OSCE police to reinforce Kyrgyzstan’s efforts to recover after ethnic riots
The announcement was made by Herbert Salber, the director of the OSCE Conflict Prevention Center, at a news briefing in the country’s capital on Friday.
"I have just held talks with Kyrgyz officials on the deployment of an OSCE police force in Kyrgyzstan. We have agreed that it must be located in southern Kyrgyzstan quickly," he said, adding: "We have also agreed that 52 police officers from OSCE countries will be dispatched to Kyrgyzstan in the initial stage. The police force could be subsequently brought to 102 members."
According to Salber, the policemen will stay in the country for four months, however, the term could be extended if necessary.
The final decision is expected to be made by the OSCE's Permanent Council in Vienna next Thursday.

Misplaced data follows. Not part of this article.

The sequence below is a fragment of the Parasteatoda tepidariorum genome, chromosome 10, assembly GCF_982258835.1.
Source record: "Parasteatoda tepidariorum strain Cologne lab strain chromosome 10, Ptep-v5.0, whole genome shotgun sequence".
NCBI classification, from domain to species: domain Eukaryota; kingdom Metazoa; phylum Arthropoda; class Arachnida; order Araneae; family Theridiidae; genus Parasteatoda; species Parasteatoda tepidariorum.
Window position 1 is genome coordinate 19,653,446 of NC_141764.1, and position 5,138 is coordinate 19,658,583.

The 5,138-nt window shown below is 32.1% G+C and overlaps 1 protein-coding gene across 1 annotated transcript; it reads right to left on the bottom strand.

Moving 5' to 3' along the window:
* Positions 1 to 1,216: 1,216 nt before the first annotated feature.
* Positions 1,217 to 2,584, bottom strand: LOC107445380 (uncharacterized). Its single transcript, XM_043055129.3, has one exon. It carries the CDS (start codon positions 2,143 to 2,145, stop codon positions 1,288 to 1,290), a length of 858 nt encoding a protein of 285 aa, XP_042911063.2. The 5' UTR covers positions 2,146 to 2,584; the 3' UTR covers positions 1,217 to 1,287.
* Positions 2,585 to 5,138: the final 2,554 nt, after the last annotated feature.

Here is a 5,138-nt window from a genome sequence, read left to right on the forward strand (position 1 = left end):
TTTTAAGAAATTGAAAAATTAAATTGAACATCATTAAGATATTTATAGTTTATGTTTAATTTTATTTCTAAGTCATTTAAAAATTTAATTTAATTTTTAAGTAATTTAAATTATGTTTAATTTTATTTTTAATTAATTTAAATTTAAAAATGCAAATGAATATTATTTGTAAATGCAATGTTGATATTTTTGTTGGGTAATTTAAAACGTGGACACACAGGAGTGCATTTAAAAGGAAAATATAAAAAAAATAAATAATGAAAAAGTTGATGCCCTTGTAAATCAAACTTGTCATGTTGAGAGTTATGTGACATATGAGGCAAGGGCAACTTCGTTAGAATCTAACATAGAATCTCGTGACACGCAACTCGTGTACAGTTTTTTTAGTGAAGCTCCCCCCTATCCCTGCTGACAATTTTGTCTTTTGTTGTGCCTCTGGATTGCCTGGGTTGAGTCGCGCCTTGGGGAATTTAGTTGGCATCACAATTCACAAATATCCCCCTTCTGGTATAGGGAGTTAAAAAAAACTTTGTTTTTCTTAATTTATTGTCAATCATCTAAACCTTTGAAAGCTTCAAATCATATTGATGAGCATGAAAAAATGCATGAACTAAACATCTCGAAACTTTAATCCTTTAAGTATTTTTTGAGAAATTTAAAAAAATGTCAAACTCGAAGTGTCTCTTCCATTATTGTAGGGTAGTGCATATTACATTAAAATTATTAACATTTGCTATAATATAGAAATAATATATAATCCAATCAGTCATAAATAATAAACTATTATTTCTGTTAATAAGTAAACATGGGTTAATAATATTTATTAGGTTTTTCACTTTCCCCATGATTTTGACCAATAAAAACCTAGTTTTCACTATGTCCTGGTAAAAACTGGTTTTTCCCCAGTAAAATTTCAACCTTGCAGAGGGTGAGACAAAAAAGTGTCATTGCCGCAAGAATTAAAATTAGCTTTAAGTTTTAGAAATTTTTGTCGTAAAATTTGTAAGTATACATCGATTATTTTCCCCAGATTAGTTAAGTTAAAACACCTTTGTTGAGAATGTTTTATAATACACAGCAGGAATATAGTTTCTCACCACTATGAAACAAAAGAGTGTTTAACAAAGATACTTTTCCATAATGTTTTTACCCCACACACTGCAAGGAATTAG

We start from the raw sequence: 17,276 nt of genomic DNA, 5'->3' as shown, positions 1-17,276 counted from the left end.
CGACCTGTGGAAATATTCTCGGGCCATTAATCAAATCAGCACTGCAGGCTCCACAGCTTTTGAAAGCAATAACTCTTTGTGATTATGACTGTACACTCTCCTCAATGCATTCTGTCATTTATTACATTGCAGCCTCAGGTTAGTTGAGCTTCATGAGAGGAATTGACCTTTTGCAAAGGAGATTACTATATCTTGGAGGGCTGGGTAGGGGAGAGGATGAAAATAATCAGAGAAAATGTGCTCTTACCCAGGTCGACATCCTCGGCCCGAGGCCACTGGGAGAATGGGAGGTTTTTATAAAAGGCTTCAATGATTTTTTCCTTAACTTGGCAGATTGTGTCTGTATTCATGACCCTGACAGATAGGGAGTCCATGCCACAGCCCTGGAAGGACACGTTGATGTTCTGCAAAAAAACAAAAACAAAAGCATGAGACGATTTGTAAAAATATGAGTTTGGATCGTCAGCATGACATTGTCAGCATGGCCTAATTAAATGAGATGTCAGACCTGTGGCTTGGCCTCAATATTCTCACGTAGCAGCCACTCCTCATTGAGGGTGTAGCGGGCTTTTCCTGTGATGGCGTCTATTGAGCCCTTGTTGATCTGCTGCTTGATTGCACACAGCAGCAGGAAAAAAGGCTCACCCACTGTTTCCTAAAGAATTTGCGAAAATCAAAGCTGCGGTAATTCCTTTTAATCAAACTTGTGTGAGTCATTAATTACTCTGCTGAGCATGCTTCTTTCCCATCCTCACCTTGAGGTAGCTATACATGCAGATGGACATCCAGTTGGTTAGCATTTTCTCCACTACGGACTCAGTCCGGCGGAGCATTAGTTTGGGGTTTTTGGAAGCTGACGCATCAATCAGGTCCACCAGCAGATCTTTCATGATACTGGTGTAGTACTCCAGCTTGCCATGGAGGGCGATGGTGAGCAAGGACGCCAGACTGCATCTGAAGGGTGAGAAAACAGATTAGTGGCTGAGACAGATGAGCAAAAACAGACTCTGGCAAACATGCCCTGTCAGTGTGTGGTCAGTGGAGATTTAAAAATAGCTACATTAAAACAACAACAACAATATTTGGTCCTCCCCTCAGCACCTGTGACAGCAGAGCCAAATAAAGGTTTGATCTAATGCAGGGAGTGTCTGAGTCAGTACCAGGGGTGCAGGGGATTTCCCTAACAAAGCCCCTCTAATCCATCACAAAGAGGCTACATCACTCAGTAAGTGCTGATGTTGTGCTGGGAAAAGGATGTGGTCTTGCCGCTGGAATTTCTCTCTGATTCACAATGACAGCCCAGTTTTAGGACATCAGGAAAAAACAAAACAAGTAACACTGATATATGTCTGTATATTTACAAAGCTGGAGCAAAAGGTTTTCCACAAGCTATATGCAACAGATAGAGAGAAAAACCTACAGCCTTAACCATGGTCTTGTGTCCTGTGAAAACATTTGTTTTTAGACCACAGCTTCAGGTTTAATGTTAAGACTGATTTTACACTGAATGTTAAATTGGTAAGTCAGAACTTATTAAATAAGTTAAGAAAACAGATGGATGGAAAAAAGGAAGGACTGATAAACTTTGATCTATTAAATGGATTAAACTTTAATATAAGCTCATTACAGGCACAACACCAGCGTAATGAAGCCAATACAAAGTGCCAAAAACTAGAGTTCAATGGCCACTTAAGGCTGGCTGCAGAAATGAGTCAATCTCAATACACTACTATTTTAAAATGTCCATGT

Kyrgyzstan was heavily shaken by mass riots in the southern region of the state, which resulted in over 300 people being killed in clashes between Kyrgyz and Uzbek nationals. While that is the official figures, some estimates put the number of deaths as high as 2,000. Additionally, thousands were injured and forced to flee their homes. Around 1,800 houses, apartment buildings and cars were set on fire.
Explaining the need for the OSCE police force in the country, Kyrgyz leader Roza Otunbaeva said: "We will take this step because stability has not yet been restored to the extent where normal functioning of the two communities (Uzbek and Kyrgyz) can happen."
She also noted that the policemen will be performing three functions: monitoring, consulting and training.
The exact area where the OSCE police force will be deployed is still to be determined, said Otunbaeva.
The Kyrgyz president also spoke in support of the idea of conducting an international investigation into the riots.
Such a probe could be carried out by officials from the OSCE, the UN and the European Union, said Otunbaeva.
The state leader admitted that there is a threat of further destabilization of the situation in the country with the glaciers beginning to melt, particularly in the Batken region, and drug routes re-opening.